He takes me to the water tank

He takes me to the water tank. We walk through fields of wheat, tall and gold with the setting sun. My hair is long, and still a little red from that time I dyed it after our first date. He’s wearing jeans and a short black t-shirt. There’s a ladder leaning up the side of the tank; he says from the top there’s a view of all of Yavne. We climb up and our feet dangle over the rusty metal sides.  The view stretches out far and wide, at the edges stone houses lay in ruins. He points to them, and tells me that his grandmother exchanged her old stone house for a modern apartment in the housing projects, a house with fields. He says: “Imagine what that would have been worth now”.

He takes me by the hand and leads me back to the pickup truck. I like the contrast between his rough exterior and how gentle he is with me. 

He has one hand on the wheel, the other on my thigh; sunglasses shield his light green eyes. He reaches for the pack of cigarettes, places one between his lips, fiddles with the car lighter, twisting it around the end of his cigarette until the flame catches. When we turn onto his parents’ street, neighbors are out washing their cars, walking their dogs, lingering in the last rays of sun. They come up to the windows to say hello.

The door to his parent’s house is open, scents of cooking waft out. His mother rushes out to greet us, calling his name.

She sets things out for us on the kitchen table, even though the large white table in the dining room is already set for dinner and we’ll be eating there soon. She’s been cooking all day, and there’s a big, puffy, golden roll of pastry stuffed with beef, grilled chicken with garlic and rosemary, smoky roasted eggplant, matbucha shiny with oil. She sets down the heavy, shallow pot with fish drowning in a spicy Moroccan sauce, and he drags a piece of challah through it, leaving a trail in the deep red sauce, the bread dripping as he brings it to his mouth.

She laughs.

Later he’ll go out with his friends and I’ll wait for him in his childhood bedroom flipping through magazines. The sheets have this particular damp smell to them; his mother often forgets them in the washing machine. The room is his little sister’s now and there’s a turquoise wall, thin lace curtains at the window, a big pile of stuffed animals. I can hear the television on in the other rooms.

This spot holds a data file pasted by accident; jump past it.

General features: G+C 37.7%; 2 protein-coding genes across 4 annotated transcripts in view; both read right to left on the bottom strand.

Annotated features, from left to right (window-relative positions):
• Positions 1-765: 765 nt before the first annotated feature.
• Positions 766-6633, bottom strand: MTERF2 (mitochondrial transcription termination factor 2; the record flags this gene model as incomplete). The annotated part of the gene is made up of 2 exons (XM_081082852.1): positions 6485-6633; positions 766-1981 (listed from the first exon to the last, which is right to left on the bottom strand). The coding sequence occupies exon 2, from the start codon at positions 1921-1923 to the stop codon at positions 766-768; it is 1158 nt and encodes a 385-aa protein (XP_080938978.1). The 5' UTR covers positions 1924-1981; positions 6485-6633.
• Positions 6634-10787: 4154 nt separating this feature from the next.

He feels strange to me, a mystery, an enigma; but then I feel strange to myself. Words don’t come easy. And yet there’s something about the physicality of him that makes me feel safe, makes me feel at home, makes me feel wanted.

They’ll ask: Did you see any signs along the way? I didn’t. Read more…

Where Home Is

I’m in the car with my best friend, and we’ve just had lunch at this quiet, quaint restaurant with huge windows so close up to the Old City walls it’ll make you gasp- hippie bowls of grains with roasted vegetables and a big, oil-slicked plate of glossy green lentils her baby couldn’t stop grabbing. We’re about to make a left onto my street, when suddenly police cars come wailing past, followed by big trucks carrying horses, vans with police dogs, and then: ambulances. We’re stuck in the middle lane, so there’s not much we can do. We alternate between closing the windows to keep the noise out, and opening them to try and understand what’s going on. The Old City is sprawled out to our right, majestic and strong.

I refresh the news ticker on my iPhone: nothing yet. When I get home, I sit on the couch and learn that two soldiers were shot, and a few minutes later, one has died. Female, twenty. Helicopters hover low in the sky.

My neighbors call: Are you ok? Did you hear the gunshots?

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My landlord threatens to increase my rent because the air-conditioning (that has not yet been installed) has added value to the property.

When he comes to visit for the first time in two and a half years, he calls to ask for directions. A few minutes later, he calls back, saying he drove straight into the Arab side. His voice is anxious, full of panic.

I want to say: This is where I live.

Around the corner, people are getting stabbed, killed. I leave my house with a can of pepper spray in my hand, at the ready.

In winter, my house is so cold that I sleep with socks, sweaters, a hot water bottle, the radiator next to my bed turned to the highest dial. I’m still cold.

He says: I can replace you easily. Read more…

Cooking for One

 

He asks: What do you like to cook?

 

unnamed-4I want to say: I cook for one: I roast salmon and roast chicken until its skin cackles and its juices drip onto the tiny potatoes below; I make myself a single serving of chocolate cake. All while sipping a glass of wine, low music in the background.